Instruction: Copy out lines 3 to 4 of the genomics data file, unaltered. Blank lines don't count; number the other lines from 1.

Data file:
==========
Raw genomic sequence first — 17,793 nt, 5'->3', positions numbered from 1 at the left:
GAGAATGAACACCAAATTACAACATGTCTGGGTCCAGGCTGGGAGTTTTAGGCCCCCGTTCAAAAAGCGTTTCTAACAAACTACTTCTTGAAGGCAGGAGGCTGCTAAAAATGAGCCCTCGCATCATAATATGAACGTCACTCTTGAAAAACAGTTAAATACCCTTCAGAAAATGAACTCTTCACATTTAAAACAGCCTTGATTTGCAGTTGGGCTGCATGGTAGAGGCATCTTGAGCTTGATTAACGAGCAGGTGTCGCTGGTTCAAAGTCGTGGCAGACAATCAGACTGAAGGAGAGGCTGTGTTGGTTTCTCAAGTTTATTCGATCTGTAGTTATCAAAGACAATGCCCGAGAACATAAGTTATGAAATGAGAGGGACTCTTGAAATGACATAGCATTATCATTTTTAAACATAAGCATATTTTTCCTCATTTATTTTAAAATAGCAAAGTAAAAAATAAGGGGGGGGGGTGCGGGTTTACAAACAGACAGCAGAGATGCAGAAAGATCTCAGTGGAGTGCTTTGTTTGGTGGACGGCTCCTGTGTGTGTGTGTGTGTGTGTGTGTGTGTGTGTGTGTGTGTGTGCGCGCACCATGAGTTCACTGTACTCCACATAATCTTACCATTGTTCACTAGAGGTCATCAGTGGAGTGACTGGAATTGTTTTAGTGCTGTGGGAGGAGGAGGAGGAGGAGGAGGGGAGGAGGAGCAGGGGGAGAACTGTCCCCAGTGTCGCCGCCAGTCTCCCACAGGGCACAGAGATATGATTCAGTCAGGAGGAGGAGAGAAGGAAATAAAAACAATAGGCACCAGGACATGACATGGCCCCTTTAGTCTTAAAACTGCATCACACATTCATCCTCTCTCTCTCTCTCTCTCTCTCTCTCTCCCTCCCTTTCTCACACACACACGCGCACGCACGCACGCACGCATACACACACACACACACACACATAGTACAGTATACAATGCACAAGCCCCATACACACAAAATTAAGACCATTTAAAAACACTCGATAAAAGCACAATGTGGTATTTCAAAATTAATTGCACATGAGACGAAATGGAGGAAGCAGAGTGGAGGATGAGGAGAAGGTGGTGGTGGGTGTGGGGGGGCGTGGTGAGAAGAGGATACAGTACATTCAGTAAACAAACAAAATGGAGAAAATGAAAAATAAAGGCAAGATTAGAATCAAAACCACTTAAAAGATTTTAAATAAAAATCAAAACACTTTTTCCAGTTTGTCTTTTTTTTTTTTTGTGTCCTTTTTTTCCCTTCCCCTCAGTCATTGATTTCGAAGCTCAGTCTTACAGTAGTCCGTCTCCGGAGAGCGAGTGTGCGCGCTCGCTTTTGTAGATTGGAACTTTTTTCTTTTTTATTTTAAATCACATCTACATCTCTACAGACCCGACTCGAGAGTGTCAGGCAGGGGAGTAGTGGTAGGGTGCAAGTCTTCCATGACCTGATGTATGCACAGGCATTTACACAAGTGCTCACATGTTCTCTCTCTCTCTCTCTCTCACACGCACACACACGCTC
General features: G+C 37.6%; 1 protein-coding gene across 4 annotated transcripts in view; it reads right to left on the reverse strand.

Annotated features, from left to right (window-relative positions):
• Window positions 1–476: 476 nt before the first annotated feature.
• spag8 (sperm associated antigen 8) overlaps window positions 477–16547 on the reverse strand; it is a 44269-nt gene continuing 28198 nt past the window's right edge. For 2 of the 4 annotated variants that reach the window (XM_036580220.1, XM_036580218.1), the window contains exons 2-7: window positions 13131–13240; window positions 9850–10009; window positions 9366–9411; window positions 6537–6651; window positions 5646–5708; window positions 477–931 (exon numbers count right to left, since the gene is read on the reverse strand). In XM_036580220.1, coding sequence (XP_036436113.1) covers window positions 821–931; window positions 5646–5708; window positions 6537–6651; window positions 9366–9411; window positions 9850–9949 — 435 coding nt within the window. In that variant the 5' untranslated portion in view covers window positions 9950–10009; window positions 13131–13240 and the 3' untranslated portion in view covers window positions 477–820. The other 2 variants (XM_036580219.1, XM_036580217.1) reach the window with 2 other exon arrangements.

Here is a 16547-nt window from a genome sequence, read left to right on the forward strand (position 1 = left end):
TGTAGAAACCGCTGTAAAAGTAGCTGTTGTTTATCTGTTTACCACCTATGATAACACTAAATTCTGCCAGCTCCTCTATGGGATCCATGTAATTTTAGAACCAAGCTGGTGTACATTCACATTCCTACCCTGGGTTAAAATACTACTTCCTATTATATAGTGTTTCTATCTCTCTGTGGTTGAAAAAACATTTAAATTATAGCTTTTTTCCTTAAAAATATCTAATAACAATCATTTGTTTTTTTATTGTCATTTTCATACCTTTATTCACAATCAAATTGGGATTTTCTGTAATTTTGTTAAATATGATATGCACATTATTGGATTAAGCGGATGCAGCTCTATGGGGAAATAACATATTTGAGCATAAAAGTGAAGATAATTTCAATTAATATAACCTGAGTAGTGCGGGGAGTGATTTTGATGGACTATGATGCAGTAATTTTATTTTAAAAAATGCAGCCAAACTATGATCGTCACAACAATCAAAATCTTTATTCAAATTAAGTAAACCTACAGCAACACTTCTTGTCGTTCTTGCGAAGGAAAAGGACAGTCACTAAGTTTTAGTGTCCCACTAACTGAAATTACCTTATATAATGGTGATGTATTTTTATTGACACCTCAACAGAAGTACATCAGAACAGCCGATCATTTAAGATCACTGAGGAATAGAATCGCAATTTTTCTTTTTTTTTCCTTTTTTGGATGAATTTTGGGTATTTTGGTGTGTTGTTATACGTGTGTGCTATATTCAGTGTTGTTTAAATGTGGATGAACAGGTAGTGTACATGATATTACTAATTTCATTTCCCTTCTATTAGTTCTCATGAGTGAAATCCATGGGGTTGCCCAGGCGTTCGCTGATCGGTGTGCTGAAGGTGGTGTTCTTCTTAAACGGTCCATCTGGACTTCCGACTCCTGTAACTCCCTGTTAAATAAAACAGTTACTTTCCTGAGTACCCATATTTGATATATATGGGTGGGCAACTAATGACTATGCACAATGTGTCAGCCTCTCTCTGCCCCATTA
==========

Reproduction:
General features: G+C 37.6%; 1 protein-coding gene across 4 annotated transcripts in view; it reads right to left on the reverse strand.

Annotated features, from left to right (window-relative positions):